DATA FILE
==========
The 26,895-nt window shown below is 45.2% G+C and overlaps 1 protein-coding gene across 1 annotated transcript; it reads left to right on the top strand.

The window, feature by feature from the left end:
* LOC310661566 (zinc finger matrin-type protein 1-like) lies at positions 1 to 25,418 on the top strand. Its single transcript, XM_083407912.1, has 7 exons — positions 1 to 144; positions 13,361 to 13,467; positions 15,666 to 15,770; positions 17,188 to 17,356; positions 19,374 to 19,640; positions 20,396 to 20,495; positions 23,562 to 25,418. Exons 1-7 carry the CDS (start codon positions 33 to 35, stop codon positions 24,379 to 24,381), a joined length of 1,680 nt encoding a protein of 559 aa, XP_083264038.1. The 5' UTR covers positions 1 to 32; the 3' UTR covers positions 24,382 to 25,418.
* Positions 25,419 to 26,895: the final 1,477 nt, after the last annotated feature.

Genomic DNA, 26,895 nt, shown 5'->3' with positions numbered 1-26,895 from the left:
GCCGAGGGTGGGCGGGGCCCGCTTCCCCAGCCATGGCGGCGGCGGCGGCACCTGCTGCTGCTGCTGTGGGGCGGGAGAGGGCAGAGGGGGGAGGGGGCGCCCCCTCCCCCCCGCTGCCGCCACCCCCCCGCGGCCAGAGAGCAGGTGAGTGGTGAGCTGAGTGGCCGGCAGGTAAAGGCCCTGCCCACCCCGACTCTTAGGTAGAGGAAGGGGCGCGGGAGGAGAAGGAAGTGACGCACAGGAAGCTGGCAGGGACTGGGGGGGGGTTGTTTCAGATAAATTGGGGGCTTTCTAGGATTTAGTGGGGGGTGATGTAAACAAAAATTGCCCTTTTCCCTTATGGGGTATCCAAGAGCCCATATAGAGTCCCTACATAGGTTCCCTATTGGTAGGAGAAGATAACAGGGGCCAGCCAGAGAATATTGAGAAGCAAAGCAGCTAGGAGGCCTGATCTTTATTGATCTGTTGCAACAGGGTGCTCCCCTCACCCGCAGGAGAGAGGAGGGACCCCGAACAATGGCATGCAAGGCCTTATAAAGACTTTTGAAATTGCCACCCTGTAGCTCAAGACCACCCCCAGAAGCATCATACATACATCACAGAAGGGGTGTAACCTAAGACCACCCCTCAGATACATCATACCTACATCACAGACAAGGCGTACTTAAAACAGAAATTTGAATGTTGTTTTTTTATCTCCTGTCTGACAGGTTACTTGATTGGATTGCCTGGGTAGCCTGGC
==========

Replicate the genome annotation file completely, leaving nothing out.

The 26,895-nt window shown below is 45.2% G+C and overlaps 1 protein-coding gene across 1 annotated transcript; it reads left to right on the top strand.

The window, feature by feature from the left end:
* LOC310661566 (zinc finger matrin-type protein 1-like) lies at positions 1 to 25,418 on the top strand. Its single transcript, XM_083407912.1, has 7 exons — positions 1 to 144; positions 13,361 to 13,467; positions 15,666 to 15,770; positions 17,188 to 17,356; positions 19,374 to 19,640; positions 20,396 to 20,495; positions 23,562 to 25,418. Exons 1-7 carry the CDS (start codon positions 33 to 35, stop codon positions 24,379 to 24,381), a joined length of 1,680 nt encoding a protein of 559 aa, XP_083264038.1. The 5' UTR covers positions 1 to 32; the 3' UTR covers positions 24,382 to 25,418.
* Positions 25,419 to 26,895: the final 1,477 nt, after the last annotated feature.

Genomic DNA, 26,895 nt, shown 5'->3' with positions numbered 1-26,895 from the left:
GCCGAGGGTGGGCGGGGCCCGCTTCCCCAGCCATGGCGGCGGCGGCGGCACCTGCTGCTGCTGCTGTGGGGCGGGAGAGGGCAGAGGGGGGAGGGGGCGCCCCCTCCCCCCCGCTGCCGCCACCCCCCCGCGGCCAGAGAGCAGGTGAGTGGTGAGCTGAGTGGCCGGCAGGTAAAGGCCCTGCCCACCCCGACTCTTAGGTAGAGGAAGGGGCGCGGGAGGAGAAGGAAGTGACGCACAGGAAGCTGGCAGGGACTGGGGGGGGGTTGTTTCAGATAAATTGGGGGCTTTCTAGGATTTAGTGGGGGGTGATGTAAACAAAAATTGCCCTTTTCCCTTATGGGGTATCCAAGAGCCCATATAGAGTCCCTACATAGGTTCCCTATTGGTAGGAGAAGATAACAGGGGCCAGCCAGAGAATATTGAGAAGCAAAGCAGCTAGGAGGCCTGATCTTTATTGATCTGTTGCAACAGGGTGCTCCCCTCACCCGCAGGAGAGAGGAGGGACCCCGAACAATGGCATGCAAGGCCTTATAAAGACTTTTGAAATTGCCACCCTGTAGCTCAAGACCACCCCCAGAAGCATCATACATACATCACAGAAGGGGTGTAACCTAAGACCACCCCTCAGATACATCATACCTACATCACAGACAAGGCGTACTTAAAACAGAAATTTGAATGTTGTTTTTTTATCTCCTGTCTGACAGGTTACTTGATTGGATTGCCTGGGTAGCCTGGC